Analysing your data
Once you’ve collected your data using the tools, you’ll need to analyse it. Here, we describe how to prepare qualitative data (from open-ended questions) for analysis and how to use two common analysis techniques for qualitative data. We also show you how to carry out a basic analysis of closed-response data.
Preparing Qualitative Data for Analysis
Before we analyse our data, we need to make sure there are no obvious errors. These could include repeated entries, typos, misspellings or similar. The following instructions use samples from a hypothetical dataset of teacher feedback (collected using Tool 9 – 3 Words) on an imaginary website, Europlanet for Schools .
For example, the raw data from our teacher feedback might look like Table 1.
What three words would you use to describe the Europlanet for Schools website?
|useful||easy to navigate||extensive|
|excellent||informative||can be frustrating to search|
|easy to use||Practical||hard to search|
|useful||Informative||easy to use|
We can see that there are a few minor issues with the data, for example:
- There are some small spelling mistakes e.g. relevent / relevant
- Some words are capitalised and some not e.g. Useful / useful
- Linked but slightly different words have been used e.g. challenge/ challenging (these are known as “stem words” in language analysis)
- Some people have entered a short phrase instead of a single word in some entries (e.g. “easy to use”). When creating word clouds, the software thinks of this as three separate words (“easy”, “to” and “use”) so we need to force it to recognise those terms as being connected.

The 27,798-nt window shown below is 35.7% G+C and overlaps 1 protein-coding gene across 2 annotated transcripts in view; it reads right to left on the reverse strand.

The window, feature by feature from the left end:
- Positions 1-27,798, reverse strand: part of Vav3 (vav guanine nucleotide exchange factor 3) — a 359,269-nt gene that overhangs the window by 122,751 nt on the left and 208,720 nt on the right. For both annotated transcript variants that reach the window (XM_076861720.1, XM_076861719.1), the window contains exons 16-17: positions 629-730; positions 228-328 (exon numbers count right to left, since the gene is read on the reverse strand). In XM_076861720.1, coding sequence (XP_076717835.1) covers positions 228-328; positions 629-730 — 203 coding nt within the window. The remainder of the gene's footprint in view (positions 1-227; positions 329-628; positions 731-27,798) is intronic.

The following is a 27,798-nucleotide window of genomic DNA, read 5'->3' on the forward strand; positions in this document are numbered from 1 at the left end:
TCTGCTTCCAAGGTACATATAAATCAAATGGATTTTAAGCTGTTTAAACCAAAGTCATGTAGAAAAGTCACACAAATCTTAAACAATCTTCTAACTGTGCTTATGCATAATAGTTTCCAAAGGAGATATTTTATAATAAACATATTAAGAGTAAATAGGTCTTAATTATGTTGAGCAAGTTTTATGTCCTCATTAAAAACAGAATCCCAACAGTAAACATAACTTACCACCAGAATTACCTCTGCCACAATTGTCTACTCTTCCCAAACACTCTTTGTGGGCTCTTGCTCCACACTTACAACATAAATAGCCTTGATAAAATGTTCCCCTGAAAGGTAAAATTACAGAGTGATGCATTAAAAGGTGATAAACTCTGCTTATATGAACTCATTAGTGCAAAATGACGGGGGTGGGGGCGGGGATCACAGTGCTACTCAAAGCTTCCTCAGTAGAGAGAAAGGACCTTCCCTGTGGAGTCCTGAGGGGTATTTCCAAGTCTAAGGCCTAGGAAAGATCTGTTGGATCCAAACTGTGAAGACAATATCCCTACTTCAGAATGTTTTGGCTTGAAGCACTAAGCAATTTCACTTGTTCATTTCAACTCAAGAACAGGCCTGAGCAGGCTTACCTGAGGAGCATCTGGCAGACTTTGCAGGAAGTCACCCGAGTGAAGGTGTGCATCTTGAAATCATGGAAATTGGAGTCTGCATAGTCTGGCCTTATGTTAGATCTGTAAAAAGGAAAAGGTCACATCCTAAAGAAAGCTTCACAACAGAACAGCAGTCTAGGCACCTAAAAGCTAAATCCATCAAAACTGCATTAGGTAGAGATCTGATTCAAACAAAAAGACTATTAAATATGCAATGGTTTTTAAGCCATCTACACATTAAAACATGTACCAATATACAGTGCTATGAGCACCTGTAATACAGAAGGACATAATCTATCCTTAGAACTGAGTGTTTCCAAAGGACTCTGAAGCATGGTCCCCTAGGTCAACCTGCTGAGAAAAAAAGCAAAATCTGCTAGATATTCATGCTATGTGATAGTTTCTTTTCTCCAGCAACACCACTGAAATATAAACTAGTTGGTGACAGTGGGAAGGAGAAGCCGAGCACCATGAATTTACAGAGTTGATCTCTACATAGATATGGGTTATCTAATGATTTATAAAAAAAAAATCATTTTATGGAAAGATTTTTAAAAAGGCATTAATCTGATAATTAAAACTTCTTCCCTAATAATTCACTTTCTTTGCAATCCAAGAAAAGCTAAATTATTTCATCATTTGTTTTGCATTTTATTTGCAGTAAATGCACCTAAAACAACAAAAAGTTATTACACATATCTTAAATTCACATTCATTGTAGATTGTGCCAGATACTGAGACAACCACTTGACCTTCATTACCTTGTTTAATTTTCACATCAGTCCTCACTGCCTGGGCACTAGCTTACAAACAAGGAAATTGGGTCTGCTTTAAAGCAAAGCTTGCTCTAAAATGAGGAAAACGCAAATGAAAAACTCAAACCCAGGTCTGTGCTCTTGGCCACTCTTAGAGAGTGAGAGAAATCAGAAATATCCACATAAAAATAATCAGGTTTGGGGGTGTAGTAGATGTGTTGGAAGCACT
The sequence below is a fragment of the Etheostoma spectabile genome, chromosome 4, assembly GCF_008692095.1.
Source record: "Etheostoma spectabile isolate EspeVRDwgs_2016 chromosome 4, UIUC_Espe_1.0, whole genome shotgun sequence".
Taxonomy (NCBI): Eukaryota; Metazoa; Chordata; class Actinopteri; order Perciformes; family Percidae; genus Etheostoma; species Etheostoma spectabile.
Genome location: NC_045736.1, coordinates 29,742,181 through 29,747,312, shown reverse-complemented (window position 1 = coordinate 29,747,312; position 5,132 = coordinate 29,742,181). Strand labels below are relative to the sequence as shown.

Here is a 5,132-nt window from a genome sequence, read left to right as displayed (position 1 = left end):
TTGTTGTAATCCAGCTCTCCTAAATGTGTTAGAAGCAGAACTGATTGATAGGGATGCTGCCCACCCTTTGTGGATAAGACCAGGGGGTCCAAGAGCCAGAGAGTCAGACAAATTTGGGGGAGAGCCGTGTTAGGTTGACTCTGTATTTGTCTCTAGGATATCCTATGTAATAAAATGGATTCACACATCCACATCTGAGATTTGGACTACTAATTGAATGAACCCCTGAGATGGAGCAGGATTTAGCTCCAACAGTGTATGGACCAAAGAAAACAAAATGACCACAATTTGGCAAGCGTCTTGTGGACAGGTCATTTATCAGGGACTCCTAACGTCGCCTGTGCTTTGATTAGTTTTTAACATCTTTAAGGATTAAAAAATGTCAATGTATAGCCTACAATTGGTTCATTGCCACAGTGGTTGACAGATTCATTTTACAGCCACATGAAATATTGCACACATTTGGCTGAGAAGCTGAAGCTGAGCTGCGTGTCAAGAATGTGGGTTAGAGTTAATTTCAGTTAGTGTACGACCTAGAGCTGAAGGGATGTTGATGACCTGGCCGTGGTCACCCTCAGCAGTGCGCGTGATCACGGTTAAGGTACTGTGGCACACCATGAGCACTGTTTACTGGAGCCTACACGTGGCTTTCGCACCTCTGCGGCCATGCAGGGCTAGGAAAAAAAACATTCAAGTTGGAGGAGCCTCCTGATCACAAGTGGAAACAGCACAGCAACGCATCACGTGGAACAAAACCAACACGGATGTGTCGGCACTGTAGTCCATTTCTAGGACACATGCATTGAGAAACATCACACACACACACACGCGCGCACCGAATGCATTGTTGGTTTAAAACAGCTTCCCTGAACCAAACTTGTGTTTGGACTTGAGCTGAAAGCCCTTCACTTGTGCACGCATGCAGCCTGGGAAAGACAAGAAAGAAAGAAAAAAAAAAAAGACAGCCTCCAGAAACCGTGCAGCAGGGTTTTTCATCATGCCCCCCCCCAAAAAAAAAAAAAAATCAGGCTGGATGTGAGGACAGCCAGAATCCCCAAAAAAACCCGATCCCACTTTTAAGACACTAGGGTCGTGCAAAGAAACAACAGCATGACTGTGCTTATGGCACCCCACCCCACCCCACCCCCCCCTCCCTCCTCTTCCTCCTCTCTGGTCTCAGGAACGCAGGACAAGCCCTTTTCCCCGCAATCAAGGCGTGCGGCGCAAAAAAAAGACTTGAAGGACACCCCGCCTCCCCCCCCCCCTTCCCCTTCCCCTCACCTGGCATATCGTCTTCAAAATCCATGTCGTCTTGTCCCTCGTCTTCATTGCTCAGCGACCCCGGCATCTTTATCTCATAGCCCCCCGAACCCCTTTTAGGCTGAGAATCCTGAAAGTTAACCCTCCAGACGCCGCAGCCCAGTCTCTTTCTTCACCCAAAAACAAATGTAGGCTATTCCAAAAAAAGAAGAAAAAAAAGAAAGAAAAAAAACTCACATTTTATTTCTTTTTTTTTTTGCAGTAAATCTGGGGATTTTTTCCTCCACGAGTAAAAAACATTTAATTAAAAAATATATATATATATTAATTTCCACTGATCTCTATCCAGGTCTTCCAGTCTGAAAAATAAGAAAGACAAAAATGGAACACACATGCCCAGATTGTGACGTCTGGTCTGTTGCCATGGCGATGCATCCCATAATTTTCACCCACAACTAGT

- Some phrases / words have the same meaning but have used different words e.g. navigable / easy to navigate / good layout / navigatable
These differences will artificially reduce the frequency of such terms by splitting them over separate entries.
Step 1: Remove Duplicates
The easiest way to remove duplicates caused by capitalisation is to copy & paste the text into MSWord (keeping it in the table format) and then use the ‘case’ button to toggle all the text to ‘lowercase’.
You can then paste the table back into Excel.
Step 2: Connect Phrases
Highlight the text, then select Edit > Find > Replace and replace all spaces (“ “) with a tilde (“~”) sign (alt-n on a Mac) – so “easy to use” becomes
“easy~to~use”. This tells the word cloud software that those terms are now linked, but displays them as spaces for easy reading in the final word cloud.
Step 3: Standardise Words and Phrases
To check our data for further errors it is easier to look at the whole list of words it contains. If we input data to the www.wordclouds.com site, there
is an option to select ‘word list’ – clicking on this brings up a list of all of the words contained within the data file, as well as their frequencies (how often they occurred within the text). These can then be arranged into alphabetical order (this helps us to spot issues with the data more easily). The word list can then be copied back to the spreadsheet and spelling mistakes can then be easily corrected and linked words and similar phrases standardised, as shown in Table 2. The “Edited Word” column notes all the places where the original word needed editing.
The “Updated List” shows the same data with all the edits applied – so, for example, 1 count of “accesible” and 1 of “accessible” have been combined
into a single entry “accessible” with a frequency of 2.
When all errors have been corrected, we are ready to start analysing the data with our analysis tools, Word Clouds and Thematic Coding.
To find out more about analysing closed questions, see Tool 11 – Post event surveys and Tool 7 – Pre / Post Quizzes.
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